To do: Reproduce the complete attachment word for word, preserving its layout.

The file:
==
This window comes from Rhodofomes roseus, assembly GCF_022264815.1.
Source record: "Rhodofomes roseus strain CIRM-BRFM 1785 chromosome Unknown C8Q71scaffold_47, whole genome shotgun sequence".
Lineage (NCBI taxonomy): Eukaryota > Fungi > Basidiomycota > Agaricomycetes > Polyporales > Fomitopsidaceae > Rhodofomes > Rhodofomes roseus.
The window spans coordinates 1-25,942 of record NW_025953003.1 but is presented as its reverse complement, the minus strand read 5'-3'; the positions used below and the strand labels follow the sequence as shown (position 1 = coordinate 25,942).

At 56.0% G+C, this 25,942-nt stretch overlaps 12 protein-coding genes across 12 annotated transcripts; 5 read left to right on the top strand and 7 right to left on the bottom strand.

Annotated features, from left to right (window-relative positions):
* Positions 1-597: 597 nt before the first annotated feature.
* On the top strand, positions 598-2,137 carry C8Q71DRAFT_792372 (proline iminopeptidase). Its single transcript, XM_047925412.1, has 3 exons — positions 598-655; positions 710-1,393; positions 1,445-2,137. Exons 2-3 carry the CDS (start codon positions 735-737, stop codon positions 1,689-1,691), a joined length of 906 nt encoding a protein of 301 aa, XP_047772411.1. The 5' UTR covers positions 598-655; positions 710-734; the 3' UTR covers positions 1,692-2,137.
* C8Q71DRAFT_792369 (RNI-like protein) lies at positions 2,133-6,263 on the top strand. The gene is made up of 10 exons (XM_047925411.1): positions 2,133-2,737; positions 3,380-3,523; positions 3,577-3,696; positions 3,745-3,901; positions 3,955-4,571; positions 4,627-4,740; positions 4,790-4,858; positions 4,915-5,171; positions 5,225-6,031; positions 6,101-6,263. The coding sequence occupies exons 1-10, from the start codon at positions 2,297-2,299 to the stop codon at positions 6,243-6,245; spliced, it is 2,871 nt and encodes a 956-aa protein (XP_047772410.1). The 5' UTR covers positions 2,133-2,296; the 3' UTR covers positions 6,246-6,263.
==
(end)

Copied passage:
This window comes from Rhodofomes roseus, assembly GCF_022264815.1.
Source record: "Rhodofomes roseus strain CIRM-BRFM 1785 chromosome Unknown C8Q71scaffold_47, whole genome shotgun sequence".
Lineage (NCBI taxonomy): Eukaryota > Fungi > Basidiomycota > Agaricomycetes > Polyporales > Fomitopsidaceae > Rhodofomes > Rhodofomes roseus.
The window spans coordinates 1-25,942 of record NW_025953003.1 but is presented as its reverse complement, the minus strand read 5'-3'; the positions used below and the strand labels follow the sequence as shown (position 1 = coordinate 25,942).

At 56.0% G+C, this 25,942-nt stretch overlaps 12 protein-coding genes across 12 annotated transcripts; 5 read left to right on the top strand and 7 right to left on the bottom strand.

Annotated features, from left to right (window-relative positions):
* Positions 1-597: 597 nt before the first annotated feature.
* On the top strand, positions 598-2,137 carry C8Q71DRAFT_792372 (proline iminopeptidase). Its single transcript, XM_047925412.1, has 3 exons — positions 598-655; positions 710-1,393; positions 1,445-2,137. Exons 2-3 carry the CDS (start codon positions 735-737, stop codon positions 1,689-1,691), a joined length of 906 nt encoding a protein of 301 aa, XP_047772411.1. The 5' UTR covers positions 598-655; positions 710-734; the 3' UTR covers positions 1,692-2,137.
* C8Q71DRAFT_792369 (RNI-like protein) lies at positions 2,133-6,263 on the top strand. The gene is made up of 10 exons (XM_047925411.1): positions 2,133-2,737; positions 3,380-3,523; positions 3,577-3,696; positions 3,745-3,901; positions 3,955-4,571; positions 4,627-4,740; positions 4,790-4,858; positions 4,915-5,171; positions 5,225-6,031; positions 6,101-6,263. The coding sequence occupies exons 1-10, from the start codon at positions 2,297-2,299 to the stop codon at positions 6,243-6,245; spliced, it is 2,871 nt and encodes a 956-aa protein (XP_047772410.1). The 5' UTR covers positions 2,133-2,296; the 3' UTR covers positions 6,246-6,263.